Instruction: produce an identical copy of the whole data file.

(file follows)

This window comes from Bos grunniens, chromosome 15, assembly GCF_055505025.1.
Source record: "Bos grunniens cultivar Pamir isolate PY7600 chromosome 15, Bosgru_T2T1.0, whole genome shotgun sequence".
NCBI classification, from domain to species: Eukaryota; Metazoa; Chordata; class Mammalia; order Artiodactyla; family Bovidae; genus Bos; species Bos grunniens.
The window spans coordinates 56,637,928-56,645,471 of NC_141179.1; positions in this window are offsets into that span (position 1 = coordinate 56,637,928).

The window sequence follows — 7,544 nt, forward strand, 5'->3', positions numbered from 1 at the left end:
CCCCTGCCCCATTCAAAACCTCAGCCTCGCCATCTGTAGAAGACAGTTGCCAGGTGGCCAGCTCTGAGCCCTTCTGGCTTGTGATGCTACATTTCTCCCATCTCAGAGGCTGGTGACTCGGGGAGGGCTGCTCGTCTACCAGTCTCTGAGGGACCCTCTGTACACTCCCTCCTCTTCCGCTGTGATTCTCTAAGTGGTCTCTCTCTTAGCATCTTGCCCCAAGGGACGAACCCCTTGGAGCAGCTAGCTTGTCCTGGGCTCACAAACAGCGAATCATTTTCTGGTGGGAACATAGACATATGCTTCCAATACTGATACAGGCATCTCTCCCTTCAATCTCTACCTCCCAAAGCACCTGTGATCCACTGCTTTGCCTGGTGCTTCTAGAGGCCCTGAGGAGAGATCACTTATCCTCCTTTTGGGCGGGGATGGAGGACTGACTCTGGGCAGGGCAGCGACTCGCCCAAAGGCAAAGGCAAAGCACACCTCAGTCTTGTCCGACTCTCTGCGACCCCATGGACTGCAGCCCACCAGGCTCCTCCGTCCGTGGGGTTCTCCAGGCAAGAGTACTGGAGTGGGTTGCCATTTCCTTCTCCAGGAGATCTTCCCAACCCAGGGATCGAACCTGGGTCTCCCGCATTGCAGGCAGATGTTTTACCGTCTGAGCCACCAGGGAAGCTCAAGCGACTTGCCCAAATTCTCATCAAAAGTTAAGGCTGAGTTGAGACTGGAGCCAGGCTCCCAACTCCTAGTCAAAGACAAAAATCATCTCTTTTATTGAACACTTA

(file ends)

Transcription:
This window comes from Bos grunniens, chromosome 15, assembly GCF_055505025.1.
Source record: "Bos grunniens cultivar Pamir isolate PY7600 chromosome 15, Bosgru_T2T1.0, whole genome shotgun sequence".
NCBI classification, from domain to species: Eukaryota; Metazoa; Chordata; class Mammalia; order Artiodactyla; family Bovidae; genus Bos; species Bos grunniens.
The window spans coordinates 56,637,928-56,645,471 of NC_141179.1; positions in this window are offsets into that span (position 1 = coordinate 56,637,928).

The window sequence follows — 7,544 nt, forward strand, 5'->3', positions numbered from 1 at the left end:
CCCCTGCCCCATTCAAAACCTCAGCCTCGCCATCTGTAGAAGACAGTTGCCAGGTGGCCAGCTCTGAGCCCTTCTGGCTTGTGATGCTACATTTCTCCCATCTCAGAGGCTGGTGACTCGGGGAGGGCTGCTCGTCTACCAGTCTCTGAGGGACCCTCTGTACACTCCCTCCTCTTCCGCTGTGATTCTCTAAGTGGTCTCTCTCTTAGCATCTTGCCCCAAGGGACGAACCCCTTGGAGCAGCTAGCTTGTCCTGGGCTCACAAACAGCGAATCATTTTCTGGTGGGAACATAGACATATGCTTCCAATACTGATACAGGCATCTCTCCCTTCAATCTCTACCTCCCAAAGCACCTGTGATCCACTGCTTTGCCTGGTGCTTCTAGAGGCCCTGAGGAGAGATCACTTATCCTCCTTTTGGGCGGGGATGGAGGACTGACTCTGGGCAGGGCAGCGACTCGCCCAAAGGCAAAGGCAAAGCACACCTCAGTCTTGTCCGACTCTCTGCGACCCCATGGACTGCAGCCCACCAGGCTCCTCCGTCCGTGGGGTTCTCCAGGCAAGAGTACTGGAGTGGGTTGCCATTTCCTTCTCCAGGAGATCTTCCCAACCCAGGGATCGAACCTGGGTCTCCCGCATTGCAGGCAGATGTTTTACCGTCTGAGCCACCAGGGAAGCTCAAGCGACTTGCCCAAATTCTCATCAAAAGTTAAGGCTGAGTTGAGACTGGAGCCAGGCTCCCAACTCCTAGTCAAAGACAAAAATCATCTCTTTTATTGAACACTTA